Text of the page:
Get access

Movement-related neuromagnetic fields in preschool age children

Authors

  • Douglas Cheyne,

    Corresponding author
    1. Program in Neurosciences and Mental Health, Hospital for Sick Children Research Institute, Toronto, Ontario, Canada
    • Correspondence to: Dr. Douglas Cheyne, Program in Neurosciences and Mental Health, The Hospital for Sick Children Research Institute, 686 Bay St, Toronto, Ontario, Canada, M5G0A8. E-mail: douglas.cheyne@utoronto.ca

    Search for more papers by this author
  • Cecilia Jobst,

    1. Program in Neurosciences and Mental Health, Hospital for Sick Children Research Institute, Toronto, Ontario, Canada
    Search for more papers by this author
  • Graciela Tesan,

    1. Australian Research Council Centre of Excellence in Cognition and Its Disorders, Macquarie University, Australia
    2. Department of Cognitive Science, Macquarie University, Australia
    Search for more papers by this author
  • Stephen Crain,

    1. Australian Research Council Centre of Excellence in Cognition and Its Disorders, Macquarie University, Australia
    2. Department of Linguistics, Macquarie University, Australia
    Search for more papers by this author
  • Blake Johnson

    1. Australian Research Council Centre of Excellence in Cognition and Its Disorders, Macquarie University, Australia
    2. Department of Cognitive Science, Macquarie University, Australia
    Search for more papers by this author

Abstract

We examined sensorimotor brain activity associated with voluntary movements in preschool children using a customized pediatric magnetoencephalographic system. A videogame-like task was used to generate self-initiated right or left index finger movements in 17 healthy right-handed subjects (8 females, ages 3.2–4.8 years). We successfully identified spatiotemporal patterns of movement-related brain activity in 15/17 children using beamformer source analysis and surrogate MRI spatial normalization. Readiness fields in the contralateral sensorimotor cortex began ∼0.5 s prior to movement onset (motor field, MF), followed by transient movement-evoked fields (MEFs), similar to that observed during self-paced movements in adults, but slightly delayed and with inverted source polarities. We also observed modulation of mu (8–12 Hz) and beta (15–30 Hz) oscillations in sensorimotor cortex with movement, but with different timing and a stronger frequency band coupling compared to that observed in adults. Adult-like high-frequency (70–80 Hz) gamma bursts were detected at movement onset. All children showed activation of the right superior temporal gyrus that was independent of the side of movement, a response that has not been reported in adults. These results provide new insights into the development of movement-related brain function, for an age group in which no previous data exist. The results show that children under 5 years of age have markedly different patterns of movement-related brain activity in comparison to older children and adults, and indicate that significant maturational changes occur in the sensorimotor system between the preschool years and later childhood. Hum Brain Mapp 35:4858–4875, 2014. © 2014 Wiley Periodicals, Inc.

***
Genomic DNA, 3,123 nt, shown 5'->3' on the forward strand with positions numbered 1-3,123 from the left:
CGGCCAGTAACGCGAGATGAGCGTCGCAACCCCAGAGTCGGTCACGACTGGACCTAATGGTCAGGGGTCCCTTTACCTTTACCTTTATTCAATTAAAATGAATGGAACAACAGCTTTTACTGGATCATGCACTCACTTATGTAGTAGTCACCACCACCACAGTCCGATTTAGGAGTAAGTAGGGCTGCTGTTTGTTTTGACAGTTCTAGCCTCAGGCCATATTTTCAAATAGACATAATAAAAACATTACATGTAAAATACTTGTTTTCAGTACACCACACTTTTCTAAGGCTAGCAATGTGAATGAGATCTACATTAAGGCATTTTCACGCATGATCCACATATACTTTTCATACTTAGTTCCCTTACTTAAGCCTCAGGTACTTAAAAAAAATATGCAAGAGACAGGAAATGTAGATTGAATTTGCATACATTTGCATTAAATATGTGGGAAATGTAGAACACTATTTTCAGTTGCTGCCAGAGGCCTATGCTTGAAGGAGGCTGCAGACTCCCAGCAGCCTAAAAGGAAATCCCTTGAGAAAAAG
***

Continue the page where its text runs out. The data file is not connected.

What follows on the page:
Ancillary